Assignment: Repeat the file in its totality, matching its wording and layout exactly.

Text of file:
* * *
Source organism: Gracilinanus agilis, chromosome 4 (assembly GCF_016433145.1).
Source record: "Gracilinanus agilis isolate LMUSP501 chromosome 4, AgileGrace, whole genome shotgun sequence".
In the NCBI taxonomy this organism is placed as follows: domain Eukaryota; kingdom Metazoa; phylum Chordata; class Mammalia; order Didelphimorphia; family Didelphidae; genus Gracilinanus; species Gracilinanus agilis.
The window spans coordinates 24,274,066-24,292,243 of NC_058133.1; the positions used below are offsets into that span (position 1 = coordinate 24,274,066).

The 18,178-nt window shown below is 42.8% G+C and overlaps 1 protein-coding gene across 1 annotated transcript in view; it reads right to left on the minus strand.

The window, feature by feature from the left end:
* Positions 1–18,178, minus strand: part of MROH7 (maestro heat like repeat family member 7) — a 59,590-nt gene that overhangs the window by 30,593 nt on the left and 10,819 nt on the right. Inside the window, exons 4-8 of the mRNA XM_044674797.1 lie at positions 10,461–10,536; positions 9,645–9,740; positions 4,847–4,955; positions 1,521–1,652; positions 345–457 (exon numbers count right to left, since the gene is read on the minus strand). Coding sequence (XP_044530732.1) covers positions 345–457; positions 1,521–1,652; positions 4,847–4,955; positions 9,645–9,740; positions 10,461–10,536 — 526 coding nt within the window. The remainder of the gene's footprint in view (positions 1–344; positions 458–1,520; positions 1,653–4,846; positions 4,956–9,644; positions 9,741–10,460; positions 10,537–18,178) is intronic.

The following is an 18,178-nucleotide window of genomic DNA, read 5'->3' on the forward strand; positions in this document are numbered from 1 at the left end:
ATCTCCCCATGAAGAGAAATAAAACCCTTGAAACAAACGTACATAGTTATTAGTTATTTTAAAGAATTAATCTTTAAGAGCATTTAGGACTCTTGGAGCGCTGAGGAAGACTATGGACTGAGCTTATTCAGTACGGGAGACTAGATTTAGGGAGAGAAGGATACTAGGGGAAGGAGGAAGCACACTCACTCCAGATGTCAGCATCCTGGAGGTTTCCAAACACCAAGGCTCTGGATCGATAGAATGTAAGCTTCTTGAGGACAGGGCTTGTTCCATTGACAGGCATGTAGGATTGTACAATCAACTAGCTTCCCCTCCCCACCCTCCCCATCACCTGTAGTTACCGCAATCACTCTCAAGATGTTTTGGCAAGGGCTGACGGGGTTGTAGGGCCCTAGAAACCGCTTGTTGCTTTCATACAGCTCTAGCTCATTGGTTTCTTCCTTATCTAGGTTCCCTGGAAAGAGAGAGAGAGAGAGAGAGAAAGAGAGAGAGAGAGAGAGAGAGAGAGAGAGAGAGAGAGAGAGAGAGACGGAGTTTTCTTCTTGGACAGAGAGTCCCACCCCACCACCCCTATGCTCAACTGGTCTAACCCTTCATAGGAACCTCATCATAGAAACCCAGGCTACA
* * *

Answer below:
Source organism: Gracilinanus agilis, chromosome 4 (assembly GCF_016433145.1).
Source record: "Gracilinanus agilis isolate LMUSP501 chromosome 4, AgileGrace, whole genome shotgun sequence".
In the NCBI taxonomy this organism is placed as follows: domain Eukaryota; kingdom Metazoa; phylum Chordata; class Mammalia; order Didelphimorphia; family Didelphidae; genus Gracilinanus; species Gracilinanus agilis.
The window spans coordinates 24,274,066-24,292,243 of NC_058133.1; the positions used below are offsets into that span (position 1 = coordinate 24,274,066).

The 18,178-nt window shown below is 42.8% G+C and overlaps 1 protein-coding gene across 1 annotated transcript in view; it reads right to left on the minus strand.

The window, feature by feature from the left end:
* Positions 1–18,178, minus strand: part of MROH7 (maestro heat like repeat family member 7) — a 59,590-nt gene that overhangs the window by 30,593 nt on the left and 10,819 nt on the right. Inside the window, exons 4-8 of the mRNA XM_044674797.1 lie at positions 10,461–10,536; positions 9,645–9,740; positions 4,847–4,955; positions 1,521–1,652; positions 345–457 (exon numbers count right to left, since the gene is read on the minus strand). Coding sequence (XP_044530732.1) covers positions 345–457; positions 1,521–1,652; positions 4,847–4,955; positions 9,645–9,740; positions 10,461–10,536 — 526 coding nt within the window. The remainder of the gene's footprint in view (positions 1–344; positions 458–1,520; positions 1,653–4,846; positions 4,956–9,644; positions 9,741–10,460; positions 10,537–18,178) is intronic.

The following is an 18,178-nucleotide window of genomic DNA, read 5'->3' on the forward strand; positions in this document are numbered from 1 at the left end:
ATCTCCCCATGAAGAGAAATAAAACCCTTGAAACAAACGTACATAGTTATTAGTTATTTTAAAGAATTAATCTTTAAGAGCATTTAGGACTCTTGGAGCGCTGAGGAAGACTATGGACTGAGCTTATTCAGTACGGGAGACTAGATTTAGGGAGAGAAGGATACTAGGGGAAGGAGGAAGCACACTCACTCCAGATGTCAGCATCCTGGAGGTTTCCAAACACCAAGGCTCTGGATCGATAGAATGTAAGCTTCTTGAGGACAGGGCTTGTTCCATTGACAGGCATGTAGGATTGTACAATCAACTAGCTTCCCCTCCCCACCCTCCCCATCACCTGTAGTTACCGCAATCACTCTCAAGATGTTTTGGCAAGGGCTGACGGGGTTGTAGGGCCCTAGAAACCGCTTGTTGCTTTCATACAGCTCTAGCTCATTGGTTTCTTCCTTATCTAGGTTCCCTGGAAAGAGAGAGAGAGAGAGAGAGAAAGAGAGAGAGAGAGAGAGAGAGAGAGAGAGAGAGAGAGAGAGAGAGACGGAGTTTTCTTCTTGGACAGAGAGTCCCACCCCACCACCCCTATGCTCAACTGGTCTAACCCTTCATAGGAACCTCATCATAGAAACCCAGGCTACA